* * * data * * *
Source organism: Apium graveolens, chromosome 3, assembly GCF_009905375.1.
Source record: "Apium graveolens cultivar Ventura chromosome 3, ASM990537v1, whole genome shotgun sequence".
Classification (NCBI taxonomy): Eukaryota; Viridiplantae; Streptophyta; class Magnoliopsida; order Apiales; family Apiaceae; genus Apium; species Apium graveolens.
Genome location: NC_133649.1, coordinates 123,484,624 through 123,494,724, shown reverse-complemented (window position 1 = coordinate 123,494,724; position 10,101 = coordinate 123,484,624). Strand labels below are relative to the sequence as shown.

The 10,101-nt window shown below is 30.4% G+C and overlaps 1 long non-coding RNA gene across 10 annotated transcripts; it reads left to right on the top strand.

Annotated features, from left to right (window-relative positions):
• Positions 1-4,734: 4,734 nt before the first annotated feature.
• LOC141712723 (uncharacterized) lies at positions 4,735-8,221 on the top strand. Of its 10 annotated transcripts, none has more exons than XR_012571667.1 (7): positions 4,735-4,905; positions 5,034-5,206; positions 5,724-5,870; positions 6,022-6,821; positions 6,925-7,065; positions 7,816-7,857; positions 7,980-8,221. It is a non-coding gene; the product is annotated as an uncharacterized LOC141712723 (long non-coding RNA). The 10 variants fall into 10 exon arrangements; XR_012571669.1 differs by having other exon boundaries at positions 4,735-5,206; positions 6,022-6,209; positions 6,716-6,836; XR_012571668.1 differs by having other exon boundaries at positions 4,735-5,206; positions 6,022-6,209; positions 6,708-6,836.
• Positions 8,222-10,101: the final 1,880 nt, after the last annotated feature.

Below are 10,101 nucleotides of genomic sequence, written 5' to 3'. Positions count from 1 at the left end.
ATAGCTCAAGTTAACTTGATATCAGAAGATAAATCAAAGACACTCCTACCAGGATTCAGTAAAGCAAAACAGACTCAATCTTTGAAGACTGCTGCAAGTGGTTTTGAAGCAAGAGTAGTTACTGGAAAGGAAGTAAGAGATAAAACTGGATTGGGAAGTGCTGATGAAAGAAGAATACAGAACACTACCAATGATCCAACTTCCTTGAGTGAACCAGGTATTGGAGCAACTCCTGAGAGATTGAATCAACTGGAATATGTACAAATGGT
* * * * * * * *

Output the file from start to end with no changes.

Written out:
Source organism: Apium graveolens, chromosome 3, assembly GCF_009905375.1.
Source record: "Apium graveolens cultivar Ventura chromosome 3, ASM990537v1, whole genome shotgun sequence".
Classification (NCBI taxonomy): Eukaryota; Viridiplantae; Streptophyta; class Magnoliopsida; order Apiales; family Apiaceae; genus Apium; species Apium graveolens.
Genome location: NC_133649.1, coordinates 123,484,624 through 123,494,724, shown reverse-complemented (window position 1 = coordinate 123,494,724; position 10,101 = coordinate 123,484,624). Strand labels below are relative to the sequence as shown.

The 10,101-nt window shown below is 30.4% G+C and overlaps 1 long non-coding RNA gene across 10 annotated transcripts; it reads left to right on the top strand.

Annotated features, from left to right (window-relative positions):
• Positions 1-4,734: 4,734 nt before the first annotated feature.
• LOC141712723 (uncharacterized) lies at positions 4,735-8,221 on the top strand. Of its 10 annotated transcripts, none has more exons than XR_012571667.1 (7): positions 4,735-4,905; positions 5,034-5,206; positions 5,724-5,870; positions 6,022-6,821; positions 6,925-7,065; positions 7,816-7,857; positions 7,980-8,221. It is a non-coding gene; the product is annotated as an uncharacterized LOC141712723 (long non-coding RNA). The 10 variants fall into 10 exon arrangements; XR_012571669.1 differs by having other exon boundaries at positions 4,735-5,206; positions 6,022-6,209; positions 6,716-6,836; XR_012571668.1 differs by having other exon boundaries at positions 4,735-5,206; positions 6,022-6,209; positions 6,708-6,836.
• Positions 8,222-10,101: the final 1,880 nt, after the last annotated feature.

Below are 10,101 nucleotides of genomic sequence, written 5' to 3'. Positions count from 1 at the left end.
ATAGCTCAAGTTAACTTGATATCAGAAGATAAATCAAAGACACTCCTACCAGGATTCAGTAAAGCAAAACAGACTCAATCTTTGAAGACTGCTGCAAGTGGTTTTGAAGCAAGAGTAGTTACTGGAAAGGAAGTAAGAGATAAAACTGGATTGGGAAGTGCTGATGAAAGAAGAATACAGAACACTACCAATGATCCAACTTCCTTGAGTGAACCAGGTATTGGAGCAACTCCTGAGAGATTGAATCAACTGGAATATGTACAAATGGT